Man's physical universe



Roger Bacon (1210-1292) studied the general phenomena of refraction

and described the laws of reflection. In 1678 Christian Iluygens, a

Dutchman, developed the wave theory of light which was first suggested

by Leonardo da Vinci. A few years later Sir Isaac Newton

advanced a different theory. Newton's work on light and optics alone

was sufficient to place his name on the roster of the world's greatest

scientists. The Pythagoreans believed that light consisted of particles

projected into the eye. Newton likewise believed that light must

consist of a stream of corpuscles, for he could not account for sharp

shadows in terms of wave motion. Water waves bend around obstacles

and do not produce shadows. The same thing is true in the case of

sound waves, except that the shorter wave lengths of sound will produce

shadows. A hundred years after Newton it was shown that the

extreme smallness of the wave lengths of light compared with the

dimensions of the objects placed in their path explains the sharpness

of the shadows produced. Strangely enough, the colored rings produced

when light is passed through a polished glass plate in close

contact with a lens of small curvature, called "Newton's rings," are

now accepted as one of the best proofs of the wave theory of light.

It remained for Thomas Young (1773-1829) to revive Huygens' wave

theory of light, which had been rejected for so long, largely on account

of Newton's great prestige. In 1801 he concluded, as the result of

studies in interference, that light was propagated in the form of waves

rather than particles. Water waves show interference; thus, when two

waves meet so that the crest of one coincides with the trough of another,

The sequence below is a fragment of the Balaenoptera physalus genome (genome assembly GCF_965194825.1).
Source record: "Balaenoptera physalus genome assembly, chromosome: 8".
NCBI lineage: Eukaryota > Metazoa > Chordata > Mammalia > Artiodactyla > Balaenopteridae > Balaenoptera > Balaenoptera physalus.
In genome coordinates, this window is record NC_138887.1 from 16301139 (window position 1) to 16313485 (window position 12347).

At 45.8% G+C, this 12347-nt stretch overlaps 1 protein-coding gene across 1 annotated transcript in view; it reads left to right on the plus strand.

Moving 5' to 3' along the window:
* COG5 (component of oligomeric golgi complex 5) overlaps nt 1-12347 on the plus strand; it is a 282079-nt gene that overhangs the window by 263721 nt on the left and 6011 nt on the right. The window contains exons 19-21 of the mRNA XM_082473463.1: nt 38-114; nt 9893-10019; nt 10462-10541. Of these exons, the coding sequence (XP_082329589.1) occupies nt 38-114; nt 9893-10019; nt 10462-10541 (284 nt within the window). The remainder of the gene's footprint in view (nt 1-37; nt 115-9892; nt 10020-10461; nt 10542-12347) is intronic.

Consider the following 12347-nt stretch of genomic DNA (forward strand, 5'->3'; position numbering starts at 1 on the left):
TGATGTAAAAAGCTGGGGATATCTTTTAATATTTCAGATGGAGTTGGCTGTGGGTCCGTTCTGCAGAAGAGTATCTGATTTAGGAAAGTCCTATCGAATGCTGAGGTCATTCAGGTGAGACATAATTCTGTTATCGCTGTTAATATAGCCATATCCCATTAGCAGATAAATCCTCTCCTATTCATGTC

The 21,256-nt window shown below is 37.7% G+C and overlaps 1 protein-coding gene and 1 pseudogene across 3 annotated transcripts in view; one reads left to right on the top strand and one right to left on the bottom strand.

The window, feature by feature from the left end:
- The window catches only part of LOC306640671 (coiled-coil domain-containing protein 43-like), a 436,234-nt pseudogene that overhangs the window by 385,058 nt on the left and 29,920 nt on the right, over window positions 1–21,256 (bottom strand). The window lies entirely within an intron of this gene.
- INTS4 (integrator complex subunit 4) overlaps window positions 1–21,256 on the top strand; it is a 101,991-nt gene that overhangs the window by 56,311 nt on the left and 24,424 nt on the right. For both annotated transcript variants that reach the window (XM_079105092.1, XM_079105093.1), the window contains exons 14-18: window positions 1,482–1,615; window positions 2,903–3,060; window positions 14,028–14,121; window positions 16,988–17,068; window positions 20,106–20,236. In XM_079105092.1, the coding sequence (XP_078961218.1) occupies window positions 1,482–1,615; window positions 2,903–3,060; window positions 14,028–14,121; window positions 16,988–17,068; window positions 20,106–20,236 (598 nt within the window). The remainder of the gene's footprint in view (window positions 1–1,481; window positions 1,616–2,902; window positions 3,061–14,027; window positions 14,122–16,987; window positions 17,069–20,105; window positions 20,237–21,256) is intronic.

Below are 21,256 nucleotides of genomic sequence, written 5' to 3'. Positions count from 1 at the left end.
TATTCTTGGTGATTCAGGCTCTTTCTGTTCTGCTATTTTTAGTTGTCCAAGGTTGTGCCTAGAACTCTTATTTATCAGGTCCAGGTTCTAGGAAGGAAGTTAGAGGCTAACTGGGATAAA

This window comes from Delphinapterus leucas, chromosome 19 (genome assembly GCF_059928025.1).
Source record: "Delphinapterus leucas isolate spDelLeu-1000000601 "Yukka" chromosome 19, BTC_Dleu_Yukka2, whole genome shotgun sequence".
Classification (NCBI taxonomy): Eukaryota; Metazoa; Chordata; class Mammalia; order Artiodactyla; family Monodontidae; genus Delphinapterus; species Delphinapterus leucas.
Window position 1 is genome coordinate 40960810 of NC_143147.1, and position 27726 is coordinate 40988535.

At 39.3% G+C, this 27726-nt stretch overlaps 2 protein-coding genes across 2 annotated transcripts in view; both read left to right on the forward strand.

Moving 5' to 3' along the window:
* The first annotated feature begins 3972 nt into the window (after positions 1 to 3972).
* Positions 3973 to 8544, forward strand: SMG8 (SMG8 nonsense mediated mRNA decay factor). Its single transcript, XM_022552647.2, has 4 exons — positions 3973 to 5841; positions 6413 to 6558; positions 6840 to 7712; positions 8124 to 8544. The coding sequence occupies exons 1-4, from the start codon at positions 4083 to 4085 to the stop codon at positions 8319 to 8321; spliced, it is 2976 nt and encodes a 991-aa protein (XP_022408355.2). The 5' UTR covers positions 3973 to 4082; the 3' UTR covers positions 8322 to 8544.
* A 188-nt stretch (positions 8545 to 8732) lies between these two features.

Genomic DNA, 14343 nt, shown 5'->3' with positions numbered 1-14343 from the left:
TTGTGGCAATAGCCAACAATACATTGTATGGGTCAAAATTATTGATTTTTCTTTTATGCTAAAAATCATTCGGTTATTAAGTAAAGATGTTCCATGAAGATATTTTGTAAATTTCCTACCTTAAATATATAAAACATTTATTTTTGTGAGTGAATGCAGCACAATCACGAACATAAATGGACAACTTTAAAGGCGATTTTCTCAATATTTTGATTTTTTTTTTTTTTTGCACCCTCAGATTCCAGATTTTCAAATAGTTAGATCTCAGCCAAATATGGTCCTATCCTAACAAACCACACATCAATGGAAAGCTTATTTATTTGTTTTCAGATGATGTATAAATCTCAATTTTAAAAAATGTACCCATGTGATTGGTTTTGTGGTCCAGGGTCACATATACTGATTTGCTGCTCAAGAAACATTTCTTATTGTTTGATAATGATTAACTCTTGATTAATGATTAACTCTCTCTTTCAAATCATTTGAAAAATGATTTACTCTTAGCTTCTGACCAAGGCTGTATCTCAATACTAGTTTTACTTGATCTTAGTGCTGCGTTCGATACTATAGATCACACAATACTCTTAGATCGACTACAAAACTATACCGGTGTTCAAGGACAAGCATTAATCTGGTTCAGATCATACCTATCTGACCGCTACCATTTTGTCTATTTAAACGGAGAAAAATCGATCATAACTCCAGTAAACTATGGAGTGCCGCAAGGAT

they neutralize each other. When Young passed a narrow beam of

light through two narrow slits in a screen, the rays from the two holes

overlapped on a second screen, producing a series of brilliantly colored

bands. He reasoned that the light waves from one slit have to travel

farther than those from the other slit, so that, at points where the

crests of one wave coincide with the troughs of another, bands of darkness

are produced. At other points two crests would coincide to produce

light bands of double the intensity produced by the light from

either hole. When the light source was of a single wave length, the

bands were thus alternately dark and bright; but when white light was

used, the bands were colored, because white light consists of a mixture

of wave lengths.

If any one wave length is extracted from white light,

the mixture of wave lengths left produces a complementary ^ color.

Young measured the wave lengths of different colored lights in this

way; the dimensions of his apparatus and the breadth of the light bands

> Complementary colors are those colors which produce white light when mixed with

each other in the proper proportions.

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